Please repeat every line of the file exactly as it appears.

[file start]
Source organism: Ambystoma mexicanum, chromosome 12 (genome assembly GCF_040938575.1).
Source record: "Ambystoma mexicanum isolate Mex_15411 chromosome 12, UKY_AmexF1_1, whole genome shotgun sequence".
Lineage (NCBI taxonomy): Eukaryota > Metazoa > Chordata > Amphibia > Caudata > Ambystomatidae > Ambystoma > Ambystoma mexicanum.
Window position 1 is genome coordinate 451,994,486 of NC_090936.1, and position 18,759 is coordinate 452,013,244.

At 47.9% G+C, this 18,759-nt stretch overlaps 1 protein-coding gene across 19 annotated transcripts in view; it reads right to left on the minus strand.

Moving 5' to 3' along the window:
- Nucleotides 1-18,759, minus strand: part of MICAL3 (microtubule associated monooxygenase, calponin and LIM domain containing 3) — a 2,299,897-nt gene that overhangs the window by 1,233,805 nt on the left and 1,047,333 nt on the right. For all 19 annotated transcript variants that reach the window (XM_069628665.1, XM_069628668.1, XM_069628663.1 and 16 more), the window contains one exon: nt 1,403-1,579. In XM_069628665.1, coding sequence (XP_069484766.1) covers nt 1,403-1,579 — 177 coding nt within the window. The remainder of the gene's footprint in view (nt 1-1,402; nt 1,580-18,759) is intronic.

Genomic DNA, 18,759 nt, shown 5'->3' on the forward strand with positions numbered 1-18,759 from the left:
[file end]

Source organism: Ambystoma mexicanum, chromosome 12 (genome assembly GCF_040938575.1).
Source record: "Ambystoma mexicanum isolate Mex_15411 chromosome 12, UKY_AmexF1_1, whole genome shotgun sequence".
Lineage (NCBI taxonomy): Eukaryota > Metazoa > Chordata > Amphibia > Caudata > Ambystomatidae > Ambystoma > Ambystoma mexicanum.
Window position 1 is genome coordinate 451,994,486 of NC_090936.1, and position 18,759 is coordinate 452,013,244.

At 47.9% G+C, this 18,759-nt stretch overlaps 1 protein-coding gene across 19 annotated transcripts in view; it reads right to left on the minus strand.

Moving 5' to 3' along the window:
- Nucleotides 1-18,759, minus strand: part of MICAL3 (microtubule associated monooxygenase, calponin and LIM domain containing 3) — a 2,299,897-nt gene that overhangs the window by 1,233,805 nt on the left and 1,047,333 nt on the right. For all 19 annotated transcript variants that reach the window (XM_069628665.1, XM_069628668.1, XM_069628663.1 and 16 more), the window contains one exon: nt 1,403-1,579. In XM_069628665.1, coding sequence (XP_069484766.1) covers nt 1,403-1,579 — 177 coding nt within the window. The remainder of the gene's footprint in view (nt 1-1,402; nt 1,580-18,759) is intronic.

Genomic DNA, 18,759 nt, shown 5'->3' on the forward strand with positions numbered 1-18,759 from the left: